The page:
In recent years on the PGA Tour, we’ve seen players notch their first victories, and players with previous career wins finally break through to win again. Kevin Chappell, Pat Perez, Kyle Stanley and Kevin Kisner instantly come to mind. Something they all had in common was a commonly used phrase in every sport: They were “due.”
There is something to be said for this type of athlete, especially on the PGA Tour. A guy who consistently finishes near the top but hasn’t yet closed, confusing pundits and peers alike as to why they can’t get it done, or why they haven’t gotten it done in so long. As we head into what will surely be another exciting 2018 season on the PGA Tour, more of these names come to mind. Who will be this year’s Kevin Chappell or Pat Perez? Who is “due”?
A few stipulations:
• No one that won worldwide in the last year will be included on this list. As much as Tommy Fleetwood, Alex Noren, or Tyrell Hatton are due for a PGA Tour win under their belt at some point, they won outside the U.S. in 2016-’17.
• Winners of 10 or more PGA Tour events in their career can hardly be considered “due.” While Jason Day and Rory McIlroy have gone through a bit of a “drought,” chances are one or both gets back on the board in 2018. Phil Mickelson would be the exception here, because he is most certainly due.
• No rookies. It seems like a matter of time before Keith Mitchell or Peter Uihlein gets their first win, but hard to consider a rookie “due” just yet. Also, Uihlein just won on the Web.com Tour in September.
So here we go …
It’s almost impossible to believe that the Englishman has won just once in his career on the PGA Tour, and it came back in 2009 at the Shell Houston Open. After winning 13 times on the European Tour, Casey shifted his focus to the PGA Tour in 2015, and has since finished seventh or better 19 times in just 73 starts, including two runner-up finishes in playoffs in 2015 at the Genesis Open and the Travelers Championship. If he keeps that rate up, 2018 could be the year Casey explodes, and maybe even for his elusive first major.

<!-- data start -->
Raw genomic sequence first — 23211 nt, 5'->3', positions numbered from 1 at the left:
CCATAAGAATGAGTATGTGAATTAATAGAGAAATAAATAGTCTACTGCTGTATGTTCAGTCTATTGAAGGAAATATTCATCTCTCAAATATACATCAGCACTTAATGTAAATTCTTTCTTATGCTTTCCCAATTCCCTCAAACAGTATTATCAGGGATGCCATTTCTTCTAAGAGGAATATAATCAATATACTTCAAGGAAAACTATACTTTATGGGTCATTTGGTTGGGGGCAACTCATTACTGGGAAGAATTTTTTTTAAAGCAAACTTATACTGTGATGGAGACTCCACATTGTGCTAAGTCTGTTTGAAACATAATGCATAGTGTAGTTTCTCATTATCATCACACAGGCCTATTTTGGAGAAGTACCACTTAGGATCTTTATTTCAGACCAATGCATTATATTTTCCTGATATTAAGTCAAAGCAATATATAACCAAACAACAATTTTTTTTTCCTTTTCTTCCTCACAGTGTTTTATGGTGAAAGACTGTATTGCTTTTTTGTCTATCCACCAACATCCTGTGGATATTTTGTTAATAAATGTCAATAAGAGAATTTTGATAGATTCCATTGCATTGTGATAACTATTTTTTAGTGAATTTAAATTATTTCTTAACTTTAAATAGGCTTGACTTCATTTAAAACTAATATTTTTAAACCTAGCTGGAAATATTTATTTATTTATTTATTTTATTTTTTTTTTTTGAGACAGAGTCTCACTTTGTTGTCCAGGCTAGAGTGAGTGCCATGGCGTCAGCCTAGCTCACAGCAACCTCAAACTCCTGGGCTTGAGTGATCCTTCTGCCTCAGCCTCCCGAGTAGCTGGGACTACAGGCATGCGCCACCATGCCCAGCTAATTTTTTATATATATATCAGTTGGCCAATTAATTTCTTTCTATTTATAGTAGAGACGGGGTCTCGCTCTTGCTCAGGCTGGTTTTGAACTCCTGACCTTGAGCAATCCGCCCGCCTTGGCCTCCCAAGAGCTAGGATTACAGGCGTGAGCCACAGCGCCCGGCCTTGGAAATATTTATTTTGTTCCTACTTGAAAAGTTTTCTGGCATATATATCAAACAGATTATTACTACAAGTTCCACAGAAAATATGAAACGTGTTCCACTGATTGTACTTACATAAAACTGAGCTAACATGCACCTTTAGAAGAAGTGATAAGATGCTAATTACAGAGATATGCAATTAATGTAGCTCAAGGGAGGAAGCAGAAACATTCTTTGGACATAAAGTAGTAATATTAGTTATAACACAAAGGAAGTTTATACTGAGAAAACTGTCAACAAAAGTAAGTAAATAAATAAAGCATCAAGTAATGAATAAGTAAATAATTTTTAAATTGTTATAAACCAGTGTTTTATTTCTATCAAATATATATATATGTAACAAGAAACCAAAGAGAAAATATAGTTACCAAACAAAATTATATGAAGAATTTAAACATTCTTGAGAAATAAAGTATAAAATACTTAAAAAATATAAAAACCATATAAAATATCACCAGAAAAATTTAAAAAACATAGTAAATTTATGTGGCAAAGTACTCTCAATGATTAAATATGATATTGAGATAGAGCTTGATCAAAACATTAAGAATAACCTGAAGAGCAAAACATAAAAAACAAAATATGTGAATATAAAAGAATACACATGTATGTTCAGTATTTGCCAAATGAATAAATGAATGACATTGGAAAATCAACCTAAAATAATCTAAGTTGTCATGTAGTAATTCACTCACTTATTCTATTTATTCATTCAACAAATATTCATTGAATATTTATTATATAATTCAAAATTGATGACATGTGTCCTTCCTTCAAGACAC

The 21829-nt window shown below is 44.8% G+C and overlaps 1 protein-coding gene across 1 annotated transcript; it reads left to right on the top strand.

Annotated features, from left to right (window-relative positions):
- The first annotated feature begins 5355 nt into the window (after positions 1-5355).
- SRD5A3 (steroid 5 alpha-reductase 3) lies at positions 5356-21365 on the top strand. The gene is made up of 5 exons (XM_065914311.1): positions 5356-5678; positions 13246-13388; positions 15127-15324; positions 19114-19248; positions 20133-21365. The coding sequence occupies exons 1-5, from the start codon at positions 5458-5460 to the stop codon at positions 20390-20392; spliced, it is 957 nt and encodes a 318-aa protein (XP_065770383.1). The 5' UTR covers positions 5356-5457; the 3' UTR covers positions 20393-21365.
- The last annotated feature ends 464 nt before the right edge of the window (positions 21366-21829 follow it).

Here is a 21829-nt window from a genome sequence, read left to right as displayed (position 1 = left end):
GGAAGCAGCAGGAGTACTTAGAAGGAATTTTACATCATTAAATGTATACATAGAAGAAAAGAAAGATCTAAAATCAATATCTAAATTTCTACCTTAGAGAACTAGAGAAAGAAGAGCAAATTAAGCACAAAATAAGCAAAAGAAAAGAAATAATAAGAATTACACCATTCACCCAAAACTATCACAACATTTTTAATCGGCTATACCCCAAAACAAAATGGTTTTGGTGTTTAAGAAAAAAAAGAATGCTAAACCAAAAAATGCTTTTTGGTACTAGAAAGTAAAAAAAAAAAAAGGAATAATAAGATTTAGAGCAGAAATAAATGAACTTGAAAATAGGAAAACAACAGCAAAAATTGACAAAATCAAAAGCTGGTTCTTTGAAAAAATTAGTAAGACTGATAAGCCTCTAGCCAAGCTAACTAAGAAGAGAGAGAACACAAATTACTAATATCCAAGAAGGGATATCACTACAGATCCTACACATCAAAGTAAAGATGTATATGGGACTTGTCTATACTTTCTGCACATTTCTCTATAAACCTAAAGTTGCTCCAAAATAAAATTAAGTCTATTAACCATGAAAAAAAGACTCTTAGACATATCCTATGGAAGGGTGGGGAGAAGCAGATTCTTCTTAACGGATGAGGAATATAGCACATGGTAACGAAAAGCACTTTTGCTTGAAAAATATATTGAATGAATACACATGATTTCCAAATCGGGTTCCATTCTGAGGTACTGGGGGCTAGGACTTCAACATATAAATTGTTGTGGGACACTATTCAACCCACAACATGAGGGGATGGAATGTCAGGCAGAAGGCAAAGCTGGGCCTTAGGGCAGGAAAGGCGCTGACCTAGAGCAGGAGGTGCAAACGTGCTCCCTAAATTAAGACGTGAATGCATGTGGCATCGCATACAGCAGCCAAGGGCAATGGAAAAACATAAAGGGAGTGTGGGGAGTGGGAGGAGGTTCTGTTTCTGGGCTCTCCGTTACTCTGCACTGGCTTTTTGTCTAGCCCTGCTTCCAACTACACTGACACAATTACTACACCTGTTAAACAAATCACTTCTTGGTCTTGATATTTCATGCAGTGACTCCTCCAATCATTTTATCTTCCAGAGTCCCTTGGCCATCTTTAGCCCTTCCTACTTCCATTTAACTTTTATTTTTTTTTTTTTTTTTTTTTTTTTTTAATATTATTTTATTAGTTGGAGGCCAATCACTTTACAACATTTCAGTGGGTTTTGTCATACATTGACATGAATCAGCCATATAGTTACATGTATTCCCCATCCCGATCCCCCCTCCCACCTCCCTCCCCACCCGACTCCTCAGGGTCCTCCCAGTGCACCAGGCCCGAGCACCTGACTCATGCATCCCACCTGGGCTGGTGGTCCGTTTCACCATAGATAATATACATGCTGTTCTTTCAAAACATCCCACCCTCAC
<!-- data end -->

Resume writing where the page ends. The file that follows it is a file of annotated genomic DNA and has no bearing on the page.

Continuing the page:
The first thought here is likely, “Doesn’t Bubba have 10 wins?” Well, one more victory would do the trick. His 2017 struggles were well-documented, many rooting back to the peculiar contract to play a Volvik ball. Now that that’s ended, Watson is free to go back to whichever ball helped him win nine times on tour, including two green jackets. It’s about time “Bubba golf” gets some much-needed screen time late on Sunday afternoons like it often did before last season.
The running gag is that Kuchar is the king of the back-door top-10, but if it weren’t for a furious rally from Jordan Spieth at Royal Birkdale, we’d be calling him the Champion Golfer of the Year right now. The seven-time PGA Tour winner hasn’t broken through since the 2014 RBC Heritage, but nine top-five finishes since that victory indicate that he’s ready to get back in the winner’s circle in 2018.
Like Casey, Molinari has made a nice living on the PGA Tour since 2015, making nearly $5 million over the last three seasons. But he has yet to record his first PGA Tour win, not that he didn’t give himself plenty of chances in 2017, finishing T-7th or better five times, including a runner up at the PGA Championship. All the statistics were there a season ago—third in Strokes Gained/approach, fourth in Strokes Gained/tee-to-green, seventh in Strokes Gained/Total—except one: putting, where Molinari ranked 106th in 2017. Improving on the greens could lead to PGA Tour victory No. 1 for the Italian in 2018.